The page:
When I read all the negative information about our public schools that is being circulated I can’t help and wonder why? Then I come down to earth quickly and realize that it’s all about greed and power. Charter schools have become the “new darlings” of education, but have they also become the new form of lucrative income for the new form of “poverty pimps.”I recently wrote about my own personal experience with public schools in what was considered one of the worst districts, School District #7 in the South Bronx. As a student, a student teacher and later as a teacher I have no major complaints. My three children, now all adults and doing well are also products of public schools. Yes, there were always some problems, but they always seemed to be overcome by the quality of good teachers and some school administrators that were more interested in the students than a source of income, or political power.
Below are a few other notes about the public schools that I want to share with my readers because the impending cuts could be devastating to the future of what we know as a public school system in our country.
President Obama said last week that any budget that sacrifices a commitment to education is a budget that sacrifices our future: “And I will not let it happen.”
Here’s why he’s taking a stand:
The cuts in the House Republican budget to education would be devastating for teachers, students, and families — costing 55,000 jobs, slashing financial aid for 8 million college kids, and dropping hundreds of thousands from Head Start, an early-education program proven to help low-income children graduate high school.
The following is a note that best describes my thoughts as well.
“What if our public schools are the symbols of what’s right in the nation rather than what’s wrong. I can show you a public school in the heart of the South Bronx, surrounded by housing projects, shelters, and drug rehabilitation programs, that functions far better than any private business working in that neighborhood, or in any adjoining community. It’s a place where everyone greets you with a smile, where the walls are covered with amazing art work and exhibition of student projects, where community history is honored in an “Old School Museum,” and where students, many of them living in desperate poverty, are loved and protected. This is PS 140, with Principal Paul Cannon. Not a charter school. This is America at its best. And does anybody acknowledge the people who work in this institution, and give him or her respect? No. Maybe private business should study how PS 140 works instead of trying to impose their operational model on PS 140.”
If you still have a doubt about our public schools. then check out the following;
Thomas Porton, who has taught for over forty years at James Monroe High School (now Monroe Campus) in the Bronx, was named yesterday, March 22, 2011, as one of ten recipients nationally of the Kennedy Center Stephen Sondheim Inspirational Teacher Award. Mr. Porton, whose current school is Monroe Academy for Visual Arts and Design, will receive this award, which also includes a stipend of $10,000, based on a nomination by David Gonzalez, a student of his from the early 1970’s. David Gonzalez’s nominating statement follows:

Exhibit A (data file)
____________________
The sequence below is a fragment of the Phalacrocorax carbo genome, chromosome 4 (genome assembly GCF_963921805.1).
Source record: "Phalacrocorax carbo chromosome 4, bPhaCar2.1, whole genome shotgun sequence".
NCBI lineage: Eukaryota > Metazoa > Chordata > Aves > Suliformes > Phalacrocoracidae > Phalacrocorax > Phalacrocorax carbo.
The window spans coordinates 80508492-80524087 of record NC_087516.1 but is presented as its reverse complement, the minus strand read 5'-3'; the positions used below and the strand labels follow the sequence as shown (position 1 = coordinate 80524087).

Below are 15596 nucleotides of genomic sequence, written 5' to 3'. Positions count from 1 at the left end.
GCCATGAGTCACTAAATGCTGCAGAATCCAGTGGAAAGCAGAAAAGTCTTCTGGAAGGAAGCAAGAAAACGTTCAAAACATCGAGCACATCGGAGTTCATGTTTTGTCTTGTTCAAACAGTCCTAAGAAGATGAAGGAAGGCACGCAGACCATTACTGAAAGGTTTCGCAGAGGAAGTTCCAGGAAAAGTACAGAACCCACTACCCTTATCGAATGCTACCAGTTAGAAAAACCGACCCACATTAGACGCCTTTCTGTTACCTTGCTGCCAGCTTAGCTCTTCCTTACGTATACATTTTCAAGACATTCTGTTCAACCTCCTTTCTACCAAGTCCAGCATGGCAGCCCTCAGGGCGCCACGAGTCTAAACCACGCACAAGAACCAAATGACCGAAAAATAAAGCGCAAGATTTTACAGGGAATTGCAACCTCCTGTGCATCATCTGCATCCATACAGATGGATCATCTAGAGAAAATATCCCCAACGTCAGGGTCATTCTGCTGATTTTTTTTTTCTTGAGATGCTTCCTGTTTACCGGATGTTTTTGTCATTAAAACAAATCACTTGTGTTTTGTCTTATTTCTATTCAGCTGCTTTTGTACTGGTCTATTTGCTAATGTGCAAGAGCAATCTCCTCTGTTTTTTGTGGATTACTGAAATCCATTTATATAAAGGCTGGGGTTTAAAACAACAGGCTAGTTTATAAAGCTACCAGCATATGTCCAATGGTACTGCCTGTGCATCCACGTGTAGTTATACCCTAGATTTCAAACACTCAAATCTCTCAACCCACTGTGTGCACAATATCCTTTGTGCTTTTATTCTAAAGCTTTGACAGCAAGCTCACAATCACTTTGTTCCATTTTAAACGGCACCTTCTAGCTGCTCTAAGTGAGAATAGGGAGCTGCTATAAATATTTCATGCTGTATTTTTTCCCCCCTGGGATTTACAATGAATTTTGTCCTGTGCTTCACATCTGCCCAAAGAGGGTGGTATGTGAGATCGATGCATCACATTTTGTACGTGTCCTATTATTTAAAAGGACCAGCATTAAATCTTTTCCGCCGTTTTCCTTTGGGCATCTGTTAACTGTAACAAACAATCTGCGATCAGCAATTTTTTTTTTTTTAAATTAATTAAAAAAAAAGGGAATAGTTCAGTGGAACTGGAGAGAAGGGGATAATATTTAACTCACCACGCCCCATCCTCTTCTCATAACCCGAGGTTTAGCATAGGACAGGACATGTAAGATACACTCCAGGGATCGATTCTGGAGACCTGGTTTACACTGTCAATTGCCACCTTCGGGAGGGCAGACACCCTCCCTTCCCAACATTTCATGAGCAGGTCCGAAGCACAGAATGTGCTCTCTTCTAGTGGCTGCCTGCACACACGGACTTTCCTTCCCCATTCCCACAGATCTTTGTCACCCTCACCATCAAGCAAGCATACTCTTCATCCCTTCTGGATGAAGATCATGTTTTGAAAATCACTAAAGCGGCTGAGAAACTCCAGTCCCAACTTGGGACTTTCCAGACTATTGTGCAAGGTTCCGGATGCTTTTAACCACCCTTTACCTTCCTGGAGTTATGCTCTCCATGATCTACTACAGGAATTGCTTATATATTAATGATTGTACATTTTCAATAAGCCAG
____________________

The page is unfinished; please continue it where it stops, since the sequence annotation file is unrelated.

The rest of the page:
My Art Father He handed me a camera and said “Shoot”. He handed me a pen and said “Write”. He handed me a ticket and said “Go”. He handed me permission to explore, examine, and create, and I did the improbable, and near impossible for a kid from my rough and tumble neighborhood – I became a performing artist. Tom Porton could have done anything with his brilliant mind, he could have easily been a captain of commerce, but he shucked the easy money and came to teach at James Monroe High School in the Bronx at the height of the gang violence, the heroin epidemic, and the burning of what seemed like every apartment building in the borough. On the outside there was real danger, but in Mr. Porton’s English class we were safe and the possibilities were endless. He gave us Shakespeare, Vonnegut, Capote, Trumbo, Dickinson, Cummings. He brought in 16mm prints of Kurosawa, Bergman, Cocteau, Chaplin, and Citizen Kane, then loaned us his own Super 8mm cameras and editing tools and said “Make a movie!”, and we did. Mine was of an ad hoc group of strangers who hand-by-hand managed to spin the massive Astor Place Cube in New York’s East Village. He hounded Broadway producers for freebies and took us to see rehearsals, previews, and premieres of 1776, Grease, The Little Shop of Horrors, Equus, and more. He showed us photos of the devastation at Nagasaki and Hiroshima then took us to see Butoh dance performances at the infamous performance studio at WBAI. These were much more than entertainments for me – they were an introduction to the secular liturgy that is embedded in great art. Tom Porton taught the curriculum and far, far more. He opened the door to the world of performance, critical thinking, world culture, and social aesthetics – and always with a joyful laugh, a hearty pat on the back, a sly wink that said, “This is yours, all of it, see it, know it, be it.” I heeded his words, and I continue to. It has been forty years since I first met Tom at Monroe and he is still teaching there though he could have retired years ago. Mr. Porton’s shining example and dedication have beamed through me to the hundreds of thousands of young people I have performed for during my career as a performing artist and writer. Like me there have been many other of his students, each of us magnifying his gift, each of us charged with a mission to turn our creativity into a form of social activism. Tom Porton was/is my “Art Father”, and his good work endures, emanates, and multiplies. I believe that Mr. P. perfectly reflects the ideals of the Kennedy Center/Stephen Sondheim Inspirational Teacher Award and deserves its honor. Sincerely, David Gonzalez, P.H.D.